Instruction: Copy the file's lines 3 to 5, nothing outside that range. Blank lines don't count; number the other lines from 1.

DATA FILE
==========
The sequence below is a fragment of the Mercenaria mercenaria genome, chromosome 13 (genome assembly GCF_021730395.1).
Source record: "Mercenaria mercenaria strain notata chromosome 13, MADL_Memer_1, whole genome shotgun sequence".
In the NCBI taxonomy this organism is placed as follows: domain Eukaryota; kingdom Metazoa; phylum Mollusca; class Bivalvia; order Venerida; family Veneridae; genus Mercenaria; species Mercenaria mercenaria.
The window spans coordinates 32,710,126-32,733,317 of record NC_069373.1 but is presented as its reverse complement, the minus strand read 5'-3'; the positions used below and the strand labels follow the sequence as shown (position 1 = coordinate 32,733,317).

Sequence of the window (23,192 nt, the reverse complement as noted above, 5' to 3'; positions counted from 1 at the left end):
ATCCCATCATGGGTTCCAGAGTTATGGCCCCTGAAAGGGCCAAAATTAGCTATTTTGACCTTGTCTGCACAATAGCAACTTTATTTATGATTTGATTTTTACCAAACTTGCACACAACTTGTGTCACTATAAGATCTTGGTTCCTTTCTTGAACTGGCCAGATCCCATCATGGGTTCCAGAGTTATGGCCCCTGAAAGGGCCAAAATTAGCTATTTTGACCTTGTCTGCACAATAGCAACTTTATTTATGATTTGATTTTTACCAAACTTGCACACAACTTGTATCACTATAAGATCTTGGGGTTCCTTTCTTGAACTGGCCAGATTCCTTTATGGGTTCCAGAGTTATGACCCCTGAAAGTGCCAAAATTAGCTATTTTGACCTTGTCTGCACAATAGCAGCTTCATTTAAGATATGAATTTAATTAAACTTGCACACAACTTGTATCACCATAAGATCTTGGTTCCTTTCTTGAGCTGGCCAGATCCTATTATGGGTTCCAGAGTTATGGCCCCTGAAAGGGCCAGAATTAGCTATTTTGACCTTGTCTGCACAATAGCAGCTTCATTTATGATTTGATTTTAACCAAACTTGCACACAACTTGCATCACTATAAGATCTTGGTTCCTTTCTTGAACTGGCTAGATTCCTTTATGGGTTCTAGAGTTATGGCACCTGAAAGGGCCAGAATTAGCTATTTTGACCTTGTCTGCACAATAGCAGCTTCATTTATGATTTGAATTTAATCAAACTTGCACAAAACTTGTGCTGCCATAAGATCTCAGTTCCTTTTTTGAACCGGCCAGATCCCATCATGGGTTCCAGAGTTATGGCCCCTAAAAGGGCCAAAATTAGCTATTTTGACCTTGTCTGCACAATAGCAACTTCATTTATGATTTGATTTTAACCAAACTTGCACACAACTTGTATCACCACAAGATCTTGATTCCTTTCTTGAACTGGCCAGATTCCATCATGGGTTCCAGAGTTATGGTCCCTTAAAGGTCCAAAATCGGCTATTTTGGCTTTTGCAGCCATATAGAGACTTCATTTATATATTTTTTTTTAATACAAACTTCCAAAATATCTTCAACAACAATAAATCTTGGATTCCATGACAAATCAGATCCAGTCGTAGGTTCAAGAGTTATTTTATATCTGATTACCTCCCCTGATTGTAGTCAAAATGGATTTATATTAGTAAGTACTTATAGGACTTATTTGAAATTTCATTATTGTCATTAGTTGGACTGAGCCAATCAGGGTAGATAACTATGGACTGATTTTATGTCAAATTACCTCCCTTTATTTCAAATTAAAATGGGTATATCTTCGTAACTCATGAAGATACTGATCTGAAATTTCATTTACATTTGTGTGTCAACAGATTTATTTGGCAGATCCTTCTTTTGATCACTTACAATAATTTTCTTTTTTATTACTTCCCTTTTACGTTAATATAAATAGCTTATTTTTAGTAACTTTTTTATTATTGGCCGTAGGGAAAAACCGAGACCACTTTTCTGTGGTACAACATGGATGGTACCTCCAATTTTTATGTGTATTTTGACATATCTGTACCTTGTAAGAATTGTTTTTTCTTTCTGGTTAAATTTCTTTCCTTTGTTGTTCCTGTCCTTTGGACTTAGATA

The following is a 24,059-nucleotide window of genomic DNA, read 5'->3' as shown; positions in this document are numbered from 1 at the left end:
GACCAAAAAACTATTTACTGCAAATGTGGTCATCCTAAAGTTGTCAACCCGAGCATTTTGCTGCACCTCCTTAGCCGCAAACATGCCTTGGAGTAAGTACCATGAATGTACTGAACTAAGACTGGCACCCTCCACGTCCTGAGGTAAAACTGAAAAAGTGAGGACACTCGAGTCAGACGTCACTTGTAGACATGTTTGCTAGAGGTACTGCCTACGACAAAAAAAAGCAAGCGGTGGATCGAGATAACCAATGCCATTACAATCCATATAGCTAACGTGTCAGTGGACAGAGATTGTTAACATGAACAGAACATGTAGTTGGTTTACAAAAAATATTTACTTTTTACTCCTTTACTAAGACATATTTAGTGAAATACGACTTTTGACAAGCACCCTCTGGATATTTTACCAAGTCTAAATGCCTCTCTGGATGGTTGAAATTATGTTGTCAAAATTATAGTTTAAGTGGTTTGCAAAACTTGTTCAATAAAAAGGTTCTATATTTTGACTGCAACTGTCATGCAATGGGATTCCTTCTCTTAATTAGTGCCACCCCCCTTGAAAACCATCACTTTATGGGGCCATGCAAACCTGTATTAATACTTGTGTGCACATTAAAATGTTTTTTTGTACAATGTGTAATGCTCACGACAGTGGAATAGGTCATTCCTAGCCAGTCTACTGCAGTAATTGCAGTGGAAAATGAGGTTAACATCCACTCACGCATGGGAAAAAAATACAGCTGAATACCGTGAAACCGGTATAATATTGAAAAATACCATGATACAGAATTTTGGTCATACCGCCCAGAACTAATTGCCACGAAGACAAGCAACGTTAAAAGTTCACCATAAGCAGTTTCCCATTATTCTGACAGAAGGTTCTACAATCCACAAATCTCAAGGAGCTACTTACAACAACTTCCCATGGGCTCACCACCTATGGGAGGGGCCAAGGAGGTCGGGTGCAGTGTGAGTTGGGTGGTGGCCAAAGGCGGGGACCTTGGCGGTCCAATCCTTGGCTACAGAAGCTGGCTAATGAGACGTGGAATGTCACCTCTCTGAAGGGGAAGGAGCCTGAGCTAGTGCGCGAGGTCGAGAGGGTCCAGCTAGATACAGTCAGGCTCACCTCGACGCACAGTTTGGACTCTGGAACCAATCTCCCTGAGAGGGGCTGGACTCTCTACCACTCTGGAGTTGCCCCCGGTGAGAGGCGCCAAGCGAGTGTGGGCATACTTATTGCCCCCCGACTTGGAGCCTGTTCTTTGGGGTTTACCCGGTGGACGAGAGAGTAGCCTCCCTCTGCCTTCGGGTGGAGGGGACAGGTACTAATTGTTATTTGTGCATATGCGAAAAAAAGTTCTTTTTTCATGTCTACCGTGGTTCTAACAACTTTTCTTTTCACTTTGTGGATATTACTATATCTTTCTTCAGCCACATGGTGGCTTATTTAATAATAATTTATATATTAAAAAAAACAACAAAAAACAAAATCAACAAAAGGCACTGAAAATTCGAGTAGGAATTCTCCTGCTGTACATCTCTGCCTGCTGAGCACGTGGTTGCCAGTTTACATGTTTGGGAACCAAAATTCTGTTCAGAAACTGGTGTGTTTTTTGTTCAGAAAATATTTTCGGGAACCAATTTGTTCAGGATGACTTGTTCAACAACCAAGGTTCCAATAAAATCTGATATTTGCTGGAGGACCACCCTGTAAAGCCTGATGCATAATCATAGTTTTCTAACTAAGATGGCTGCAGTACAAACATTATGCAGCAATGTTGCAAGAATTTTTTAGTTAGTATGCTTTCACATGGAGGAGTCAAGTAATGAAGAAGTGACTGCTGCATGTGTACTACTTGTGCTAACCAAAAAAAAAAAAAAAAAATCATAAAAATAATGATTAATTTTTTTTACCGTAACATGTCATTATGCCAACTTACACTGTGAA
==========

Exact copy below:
In the NCBI taxonomy this organism is placed as follows: domain Eukaryota; kingdom Metazoa; phylum Mollusca; class Bivalvia; order Venerida; family Veneridae; genus Mercenaria; species Mercenaria mercenaria.
The window spans coordinates 32,710,126-32,733,317 of record NC_069373.1 but is presented as its reverse complement, the minus strand read 5'-3'; the positions used below and the strand labels follow the sequence as shown (position 1 = coordinate 32,733,317).

Sequence of the window (23,192 nt, the reverse complement as noted above, 5' to 3'; positions counted from 1 at the left end):